Chuck Landon: Holliday and staff asleep at the switch
Three days later, Marshall's offensive meltdown is still baffling.
The official culprit -- agreed upon by both Herd coaches and players -- was UAB's defense dropped eight into coverage and rushed only three on every play.
I repeat, every play.
"Every play," insisted quarterback Rakeem Cato. "From the first play to the last play. I've never seen it before -- ever."
That's somewhat understandable for a guy just two years removed from Miami Central High School.
But why did Marshall's offensive coaches also act as though they'd never seen it before?
That's where it begins getting baffling.
I mean, it's not like dropping eight and rushing three is some wild, avant garde concept. It's not. Why, Marshall's defense employed the very same premise in the 2012 season opener against West Virginia University.
The difference is WVU's coaching staff knew how to handle the scheme. The Mountaineers simply took the running lanes the Herd defense was providing and parlayed it into 331 yards on 35 rushes.
Why couldn't Marshall do that?
Instead, the Herd called 28 rushing plays compared to only 13 pass plays during the first half, resulting in a paltry 68 yards rushing (2.4 yards per carry), 53 yards passing and a 24-7 halftime deficit.
And the baffling continued.
How could UAB's defense drop eight into coverage, yet still limit Marshall's running attack to a bunch of 2- and 3-yard gains?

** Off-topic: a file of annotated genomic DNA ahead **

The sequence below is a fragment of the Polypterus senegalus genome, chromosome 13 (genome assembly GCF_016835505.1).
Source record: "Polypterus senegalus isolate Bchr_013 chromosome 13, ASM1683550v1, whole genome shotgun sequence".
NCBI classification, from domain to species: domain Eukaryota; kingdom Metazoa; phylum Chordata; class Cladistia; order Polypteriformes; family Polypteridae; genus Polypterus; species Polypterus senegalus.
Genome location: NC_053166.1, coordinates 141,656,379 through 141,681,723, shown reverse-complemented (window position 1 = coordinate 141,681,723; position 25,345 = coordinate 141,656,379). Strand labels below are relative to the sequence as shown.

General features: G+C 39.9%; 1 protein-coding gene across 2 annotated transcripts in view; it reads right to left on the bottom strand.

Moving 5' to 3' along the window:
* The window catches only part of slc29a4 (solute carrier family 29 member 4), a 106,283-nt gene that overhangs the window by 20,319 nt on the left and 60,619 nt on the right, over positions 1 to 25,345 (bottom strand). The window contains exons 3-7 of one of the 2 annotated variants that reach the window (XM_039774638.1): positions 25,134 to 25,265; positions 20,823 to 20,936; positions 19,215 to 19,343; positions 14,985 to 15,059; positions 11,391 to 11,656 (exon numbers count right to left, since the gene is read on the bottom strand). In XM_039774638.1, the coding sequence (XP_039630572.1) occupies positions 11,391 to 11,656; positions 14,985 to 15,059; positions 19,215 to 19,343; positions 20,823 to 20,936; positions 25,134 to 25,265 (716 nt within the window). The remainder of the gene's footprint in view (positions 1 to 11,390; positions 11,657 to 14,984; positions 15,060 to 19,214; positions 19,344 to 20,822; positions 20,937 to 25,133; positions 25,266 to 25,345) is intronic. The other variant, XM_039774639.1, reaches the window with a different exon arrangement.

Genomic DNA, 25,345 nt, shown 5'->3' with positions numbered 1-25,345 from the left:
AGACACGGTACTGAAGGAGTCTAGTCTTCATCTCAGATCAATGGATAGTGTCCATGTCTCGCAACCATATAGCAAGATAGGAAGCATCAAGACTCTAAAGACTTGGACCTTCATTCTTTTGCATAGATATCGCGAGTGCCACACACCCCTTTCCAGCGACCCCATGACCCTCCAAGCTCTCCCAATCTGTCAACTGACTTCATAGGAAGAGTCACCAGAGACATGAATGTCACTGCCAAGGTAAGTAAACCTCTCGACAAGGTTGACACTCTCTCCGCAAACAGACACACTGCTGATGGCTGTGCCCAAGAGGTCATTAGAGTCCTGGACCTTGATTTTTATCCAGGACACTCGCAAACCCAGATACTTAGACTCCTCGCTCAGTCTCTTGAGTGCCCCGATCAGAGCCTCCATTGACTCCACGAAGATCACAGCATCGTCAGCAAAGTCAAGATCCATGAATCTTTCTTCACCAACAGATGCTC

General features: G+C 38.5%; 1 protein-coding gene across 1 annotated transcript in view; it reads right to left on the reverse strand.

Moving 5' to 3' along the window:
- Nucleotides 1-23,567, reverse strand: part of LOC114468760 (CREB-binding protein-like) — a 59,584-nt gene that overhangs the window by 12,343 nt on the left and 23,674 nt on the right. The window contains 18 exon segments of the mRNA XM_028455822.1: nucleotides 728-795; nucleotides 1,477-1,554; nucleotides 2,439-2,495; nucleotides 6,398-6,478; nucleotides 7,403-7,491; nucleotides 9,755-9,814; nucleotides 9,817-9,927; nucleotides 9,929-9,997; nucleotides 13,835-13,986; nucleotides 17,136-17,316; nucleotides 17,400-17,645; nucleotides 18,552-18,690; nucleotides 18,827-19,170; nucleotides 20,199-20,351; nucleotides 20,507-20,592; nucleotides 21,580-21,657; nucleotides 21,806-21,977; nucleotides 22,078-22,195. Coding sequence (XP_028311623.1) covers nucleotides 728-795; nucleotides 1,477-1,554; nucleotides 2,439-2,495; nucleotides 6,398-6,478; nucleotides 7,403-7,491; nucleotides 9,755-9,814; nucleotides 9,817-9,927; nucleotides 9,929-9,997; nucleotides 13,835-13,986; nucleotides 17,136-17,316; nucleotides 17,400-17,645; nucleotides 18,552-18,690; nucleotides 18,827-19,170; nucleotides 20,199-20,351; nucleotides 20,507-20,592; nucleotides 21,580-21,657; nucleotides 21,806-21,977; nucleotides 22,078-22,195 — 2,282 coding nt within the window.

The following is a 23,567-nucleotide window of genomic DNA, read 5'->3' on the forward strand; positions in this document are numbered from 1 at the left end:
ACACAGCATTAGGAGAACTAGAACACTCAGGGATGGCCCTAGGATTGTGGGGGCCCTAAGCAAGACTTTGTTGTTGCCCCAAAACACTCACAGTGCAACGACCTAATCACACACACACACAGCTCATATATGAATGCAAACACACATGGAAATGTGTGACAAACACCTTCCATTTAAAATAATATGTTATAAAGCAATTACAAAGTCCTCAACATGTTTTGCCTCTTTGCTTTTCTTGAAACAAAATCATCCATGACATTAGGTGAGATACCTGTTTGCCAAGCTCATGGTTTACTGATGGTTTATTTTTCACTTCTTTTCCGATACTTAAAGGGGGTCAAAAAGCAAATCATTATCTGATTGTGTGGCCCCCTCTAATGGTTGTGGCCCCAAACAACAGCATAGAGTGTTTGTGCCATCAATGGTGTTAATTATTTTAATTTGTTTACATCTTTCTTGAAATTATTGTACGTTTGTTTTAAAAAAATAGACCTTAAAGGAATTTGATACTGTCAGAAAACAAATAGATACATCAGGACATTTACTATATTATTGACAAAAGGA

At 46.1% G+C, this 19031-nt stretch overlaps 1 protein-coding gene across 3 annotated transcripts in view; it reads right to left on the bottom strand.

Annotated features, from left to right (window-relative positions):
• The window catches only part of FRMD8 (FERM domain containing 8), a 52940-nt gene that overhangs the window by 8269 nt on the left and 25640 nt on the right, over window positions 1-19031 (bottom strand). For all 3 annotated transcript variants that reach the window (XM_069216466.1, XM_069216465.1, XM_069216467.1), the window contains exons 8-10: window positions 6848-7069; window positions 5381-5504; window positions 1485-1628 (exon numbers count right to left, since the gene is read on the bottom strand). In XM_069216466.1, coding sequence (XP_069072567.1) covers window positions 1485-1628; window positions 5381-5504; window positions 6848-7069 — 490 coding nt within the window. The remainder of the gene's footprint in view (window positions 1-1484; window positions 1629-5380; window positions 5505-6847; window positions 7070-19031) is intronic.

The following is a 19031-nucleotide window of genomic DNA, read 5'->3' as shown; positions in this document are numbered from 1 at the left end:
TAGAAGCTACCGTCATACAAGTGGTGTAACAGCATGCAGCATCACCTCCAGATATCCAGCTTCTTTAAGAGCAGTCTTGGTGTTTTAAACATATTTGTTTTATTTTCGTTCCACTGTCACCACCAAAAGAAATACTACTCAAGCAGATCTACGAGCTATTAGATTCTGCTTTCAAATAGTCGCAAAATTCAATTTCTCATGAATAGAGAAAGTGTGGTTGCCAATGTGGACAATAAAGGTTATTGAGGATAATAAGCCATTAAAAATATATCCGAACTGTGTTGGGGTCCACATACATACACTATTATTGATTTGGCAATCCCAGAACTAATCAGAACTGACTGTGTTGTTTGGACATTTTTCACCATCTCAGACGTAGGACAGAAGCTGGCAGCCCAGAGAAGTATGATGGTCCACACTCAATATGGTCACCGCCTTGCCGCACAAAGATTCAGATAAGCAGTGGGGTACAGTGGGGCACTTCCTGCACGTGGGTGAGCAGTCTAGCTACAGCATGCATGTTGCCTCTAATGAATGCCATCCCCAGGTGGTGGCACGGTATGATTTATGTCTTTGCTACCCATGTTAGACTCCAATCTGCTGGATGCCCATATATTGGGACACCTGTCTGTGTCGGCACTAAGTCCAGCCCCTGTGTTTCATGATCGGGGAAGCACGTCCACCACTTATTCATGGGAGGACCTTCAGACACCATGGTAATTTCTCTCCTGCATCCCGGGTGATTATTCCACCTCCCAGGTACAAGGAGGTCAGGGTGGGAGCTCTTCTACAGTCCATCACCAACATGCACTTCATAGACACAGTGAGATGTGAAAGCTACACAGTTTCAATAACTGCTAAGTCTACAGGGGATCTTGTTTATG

Geez, the Blazers' front three must be a trio of Jason Pierre-Paul clones.
Or, more likely, Marshall's running scheme proved it is still just as poorly designed conceptually as it was during the 2011 season.
Here's another baffling question.
If UAB were indeed dropping eight on each and every play as the Marshall camp fervently asserts, then how did the Blazers manage to sack Cato three times in the first half and chase him out of the pocket several other times?
Either UAB had too many players on the field and the officiating crew couldn't count past 11, or the Blazers have the quantum physics ability to be in two places at one time.
I doubt both.
Instead, it appears the "dropping eight and rushing three" defensive scheme that was the linch-pin in UAB's stunning 38-31 victory over Marshall is simply an excuse for a poor job of coaching.
Should that scheme have created a coaching meltdown for Marshall? No.
Should it have caused the No. 2 passing attack in the entire nation to curl into the fetal position and start sucking its collective thumb? No.
Should it have taken Marshall's coaches over two hours in real time or nearly 40 of the 60 minutes in football time to make adjustments to counter-act the drop eight, rush three scheme? Goodness gracious, no.
Yet, that's what happened.
Just ask around.
"It took longer than it should have for us to adjust to them dropping eight," admitted left offensive tackle Jordan Jeffries.
And, remember, players are limited to making minor adjustments. Schematic adjustments are what coaches are paid to do.
That's certainly what UAB head coach Garrick McGee did.
"We really wanted to make it hard on the quarterback mentally," said McGee, "and make him have to figure out what coverages we were in and get him to bounce around. If you give him time to figure out what coverage you're in, he has shown he will tear you apart for 400-plus yards."
That's good coaching.
So, what's it called when Marshall's staff gets bamboozled and is tardy adjusting?
There's only one name for it.
Chuck Landon is a columnist for The Herald-Dispatch. Call him at 304-526-2827 or email him at firstname.lastname@example.org.
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